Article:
A decade ago, the Obama White House tried to force American companies to collaborate on cyber defence. It did not go well: the US Chamber of Commerce and other big business groups blocked a cyber security bill, complaining it smacked of excessive government intrusion.
“People said [it] was un-American,” a former Washington official says. The mandatory sharing of information about cyber hacks, or devising joint defence strategies, was considered antithetical to free-market capitalist ideals.
How times change. On Wednesday, the White House issued an executive order that requires US companies running critical infrastructure to report cyber hacks. Last month, it summoned senior American executives to launch a collaborative cyber defence project with the ugly name “Shields Up”.
Detail is sparse, but it is clear that US business is now collaborating. Investors should watch closely for at least two reasons. The first is that the war in Ukraine means there is a rising risk that Russia will launch a cyber attack on western companies, which could cause enormous damage. In fact even an assault directed solely against Ukraine could hurt. When Russian hackers attacked Ukrainian infrastructure five years ago by releasing a malware “worm” called NotPetya, it caused $10bn damages to computer systems worldwide with painful consequences for companies such as Maersk, FedEx and Merck.
The second reason to watch these events, however, is a more subtle one: fears of cyber war could contribute to a longer-term shift in the relationship between business and government. Already, once-taboo concepts such as industrial strategy are back in vogue.
Thus far, this shift has not been very visible. Russia does not seem to have launched any large-scale cyber attacks on western infrastructure this year, limiting its onslaught to Ukraine. This has surprised many cyber experts and they are divided over the reasons.
Some think that Russian president Vladimir Putin has deliberately focused on his ground invasion first. “Cyber is not a great tool for warfare,” points out Dmitri Alperovitch, head of the Silverado policy incubator and co-founder of Crowdstrike, a cyber security firm. “It’s a great tool for grey zone coercion but once you are in a conflict and bombs are flying, then kinetic weapons take over in their effectiveness.”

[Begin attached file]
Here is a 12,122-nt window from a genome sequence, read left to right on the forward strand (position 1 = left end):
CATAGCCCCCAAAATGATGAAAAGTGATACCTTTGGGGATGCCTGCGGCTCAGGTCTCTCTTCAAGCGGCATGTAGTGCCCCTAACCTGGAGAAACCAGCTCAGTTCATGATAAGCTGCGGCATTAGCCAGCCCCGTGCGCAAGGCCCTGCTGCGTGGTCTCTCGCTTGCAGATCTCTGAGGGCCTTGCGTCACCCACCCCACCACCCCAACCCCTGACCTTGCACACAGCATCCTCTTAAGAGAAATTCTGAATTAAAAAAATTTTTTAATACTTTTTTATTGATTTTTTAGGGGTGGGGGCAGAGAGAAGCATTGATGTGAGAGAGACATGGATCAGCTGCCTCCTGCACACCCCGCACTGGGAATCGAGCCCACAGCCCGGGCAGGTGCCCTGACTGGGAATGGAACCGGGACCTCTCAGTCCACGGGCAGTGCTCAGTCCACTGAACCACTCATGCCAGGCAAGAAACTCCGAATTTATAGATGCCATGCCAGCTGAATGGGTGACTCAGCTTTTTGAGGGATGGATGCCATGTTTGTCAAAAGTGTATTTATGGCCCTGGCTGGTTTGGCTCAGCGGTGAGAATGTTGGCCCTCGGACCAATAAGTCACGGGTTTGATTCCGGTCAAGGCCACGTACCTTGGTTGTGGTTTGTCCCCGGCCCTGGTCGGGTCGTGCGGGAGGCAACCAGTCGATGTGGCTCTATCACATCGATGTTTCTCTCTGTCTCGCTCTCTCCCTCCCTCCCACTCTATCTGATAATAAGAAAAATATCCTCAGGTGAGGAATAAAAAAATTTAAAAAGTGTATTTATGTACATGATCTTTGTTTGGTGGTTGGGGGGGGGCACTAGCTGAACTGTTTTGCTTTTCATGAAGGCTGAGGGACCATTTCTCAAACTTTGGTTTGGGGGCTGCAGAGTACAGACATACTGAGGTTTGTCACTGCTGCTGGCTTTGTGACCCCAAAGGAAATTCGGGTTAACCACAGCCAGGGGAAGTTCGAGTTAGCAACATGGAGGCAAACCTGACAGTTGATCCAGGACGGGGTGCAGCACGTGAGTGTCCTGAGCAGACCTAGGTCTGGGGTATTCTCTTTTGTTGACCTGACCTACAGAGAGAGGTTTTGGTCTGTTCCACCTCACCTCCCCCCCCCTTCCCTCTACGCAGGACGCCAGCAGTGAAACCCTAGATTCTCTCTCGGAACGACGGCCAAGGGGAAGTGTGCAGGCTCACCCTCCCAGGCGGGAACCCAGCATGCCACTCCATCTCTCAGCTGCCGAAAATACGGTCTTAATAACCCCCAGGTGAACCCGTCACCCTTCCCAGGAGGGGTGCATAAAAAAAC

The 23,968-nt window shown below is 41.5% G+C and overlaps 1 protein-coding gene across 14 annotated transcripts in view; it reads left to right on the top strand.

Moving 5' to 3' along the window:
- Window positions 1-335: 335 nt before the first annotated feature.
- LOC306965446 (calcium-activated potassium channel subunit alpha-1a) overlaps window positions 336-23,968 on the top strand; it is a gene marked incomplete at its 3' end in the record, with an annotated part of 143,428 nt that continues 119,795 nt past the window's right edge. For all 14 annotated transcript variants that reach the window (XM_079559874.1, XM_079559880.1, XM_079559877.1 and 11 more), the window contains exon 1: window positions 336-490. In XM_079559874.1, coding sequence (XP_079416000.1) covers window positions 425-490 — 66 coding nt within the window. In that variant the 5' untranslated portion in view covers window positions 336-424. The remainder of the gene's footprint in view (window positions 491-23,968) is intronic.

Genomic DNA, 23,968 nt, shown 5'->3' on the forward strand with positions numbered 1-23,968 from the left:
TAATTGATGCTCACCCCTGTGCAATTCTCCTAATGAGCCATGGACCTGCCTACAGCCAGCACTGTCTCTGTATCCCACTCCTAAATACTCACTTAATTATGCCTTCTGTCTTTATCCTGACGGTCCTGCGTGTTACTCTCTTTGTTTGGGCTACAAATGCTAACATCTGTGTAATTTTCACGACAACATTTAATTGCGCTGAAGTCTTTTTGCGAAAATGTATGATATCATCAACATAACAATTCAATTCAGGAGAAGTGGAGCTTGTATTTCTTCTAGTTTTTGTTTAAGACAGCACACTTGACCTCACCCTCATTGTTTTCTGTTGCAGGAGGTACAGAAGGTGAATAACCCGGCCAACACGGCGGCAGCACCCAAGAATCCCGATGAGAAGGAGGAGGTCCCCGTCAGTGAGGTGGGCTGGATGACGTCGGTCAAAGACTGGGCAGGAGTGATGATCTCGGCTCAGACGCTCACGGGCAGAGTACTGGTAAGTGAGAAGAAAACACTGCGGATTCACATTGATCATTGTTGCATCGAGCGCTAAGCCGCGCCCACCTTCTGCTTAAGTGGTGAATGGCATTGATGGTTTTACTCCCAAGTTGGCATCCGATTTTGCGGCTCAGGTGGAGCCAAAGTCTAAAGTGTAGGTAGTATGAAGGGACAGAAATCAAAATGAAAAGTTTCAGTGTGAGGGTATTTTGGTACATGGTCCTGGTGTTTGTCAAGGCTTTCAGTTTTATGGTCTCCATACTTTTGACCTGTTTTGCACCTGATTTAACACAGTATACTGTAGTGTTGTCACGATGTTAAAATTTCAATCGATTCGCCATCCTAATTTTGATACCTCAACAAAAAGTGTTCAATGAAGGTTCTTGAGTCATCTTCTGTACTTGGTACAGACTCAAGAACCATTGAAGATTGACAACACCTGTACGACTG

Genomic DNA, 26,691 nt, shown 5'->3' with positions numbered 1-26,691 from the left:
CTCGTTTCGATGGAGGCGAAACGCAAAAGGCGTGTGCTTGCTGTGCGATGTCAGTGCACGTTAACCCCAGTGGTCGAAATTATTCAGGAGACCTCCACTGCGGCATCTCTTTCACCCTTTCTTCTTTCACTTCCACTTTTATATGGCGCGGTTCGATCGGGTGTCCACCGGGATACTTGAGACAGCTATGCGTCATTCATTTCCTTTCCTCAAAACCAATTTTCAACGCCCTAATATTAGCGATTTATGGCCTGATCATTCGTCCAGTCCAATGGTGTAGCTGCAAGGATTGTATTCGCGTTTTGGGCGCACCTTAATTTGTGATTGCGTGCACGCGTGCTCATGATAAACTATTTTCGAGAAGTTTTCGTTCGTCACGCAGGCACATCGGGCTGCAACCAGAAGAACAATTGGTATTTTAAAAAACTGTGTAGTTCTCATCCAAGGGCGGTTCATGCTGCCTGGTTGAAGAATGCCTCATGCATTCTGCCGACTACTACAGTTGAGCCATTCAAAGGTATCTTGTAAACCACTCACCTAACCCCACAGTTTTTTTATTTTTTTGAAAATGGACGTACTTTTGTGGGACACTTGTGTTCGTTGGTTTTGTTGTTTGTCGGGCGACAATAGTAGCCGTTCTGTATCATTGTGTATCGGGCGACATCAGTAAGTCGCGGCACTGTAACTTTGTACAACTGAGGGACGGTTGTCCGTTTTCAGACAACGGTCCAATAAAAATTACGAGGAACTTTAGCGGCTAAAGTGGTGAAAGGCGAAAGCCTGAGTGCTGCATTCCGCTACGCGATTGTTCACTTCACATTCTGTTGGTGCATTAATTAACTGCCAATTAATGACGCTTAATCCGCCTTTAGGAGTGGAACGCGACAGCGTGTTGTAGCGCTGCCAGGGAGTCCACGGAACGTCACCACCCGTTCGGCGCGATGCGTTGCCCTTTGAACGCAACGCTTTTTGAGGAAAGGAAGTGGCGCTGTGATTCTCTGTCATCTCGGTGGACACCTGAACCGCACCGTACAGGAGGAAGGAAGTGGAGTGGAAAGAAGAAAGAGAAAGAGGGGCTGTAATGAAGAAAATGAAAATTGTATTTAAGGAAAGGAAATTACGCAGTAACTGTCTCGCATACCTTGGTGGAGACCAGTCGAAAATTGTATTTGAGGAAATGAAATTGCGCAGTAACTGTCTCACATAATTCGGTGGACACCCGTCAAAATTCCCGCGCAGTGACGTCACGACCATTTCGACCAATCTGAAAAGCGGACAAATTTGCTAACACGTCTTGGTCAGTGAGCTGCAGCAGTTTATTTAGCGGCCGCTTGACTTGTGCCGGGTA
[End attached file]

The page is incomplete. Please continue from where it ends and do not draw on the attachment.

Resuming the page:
Alperovitch also suspects that hackers did not have enough time to craft sophisticated cyber strategies before the invasion, because Putin kept his plans so closely guarded. But Brett Goldstein, a former US government cyber adviser, thinks the more likely explanation is that Putin fears an attack on western infrastructure would trigger Nato’s Article 5 clause — and spark retaliation.
Either way, few observers expect this restraint to last. “As the conflict reaches a stalemate . . . Russia’s cyber forces may shift focus from attacking targets in Ukraine to instead using cyber weapons to inflict severe damage on western organisations,” Swedish consultancy Truesec warns. It predicts “a supply chain attack”, similar to NotPetya, where hackers gain access to “the IT system of a large software company and use legitimate channels to push a seemingly legitimate software update to all clients that includes a malicious code”.
Alperovitch agrees: “As soon as the Russians think their fortunes are turning they are likely to launch retaliatory attacks . . . [probably] against energy infrastructure in Europe and financial sector in the US.”
It is unclear whether western companies will be able to fend off such an attack effectively but a scramble to prepare is under way. “We are constantly sharing information now, in a way we never used to,” says the chief technology officer of one large global bank.
Hence the intriguing question of where this attitude shift will lead. After all, the problem is not simply about Russia any more. Threats are emanating from China and other states, creating a challenge that Goldstein describes as “cyberMAD”. As he notes, “In the 1950s and ’60s we applied the concept of Mutually Assured Destruction to nuclear conflict and it worked well as a deterrent framework. [But] how do we land in a deterrent framework for cyber? What does cyber MAD look like?”
The corporate world now sits at the centre of this debate, in sharp contrast to the way things were in the 20th century. That raises a string of thorny questions such as these: should companies ever have the right to keep cyber hacks private? Can they collaborate with each other, without breaching antitrust rules? Can they set their own software strategies and choose suppliers — or should they conform to a government template?
“Increasing the homogeneity of systems and software will increase security,” Goldstein notes. “But will that stifle innovation?”
There are no easy answers to these questions. It is far from clear that the US government has the stomach, or the ability, to conduct this debate — let alone implement a unified strategy. But the important point is this: even before the invasion of Ukraine, the relationship between business and government was subtly changing thanks to the pandemic, supply-chain disruptions and climate change. A full-scale cyber attack, if it occurs, will accelerate that shift. There are not many atheists in foxholes, nor blind adherents to the credo of free-market fundamentalism.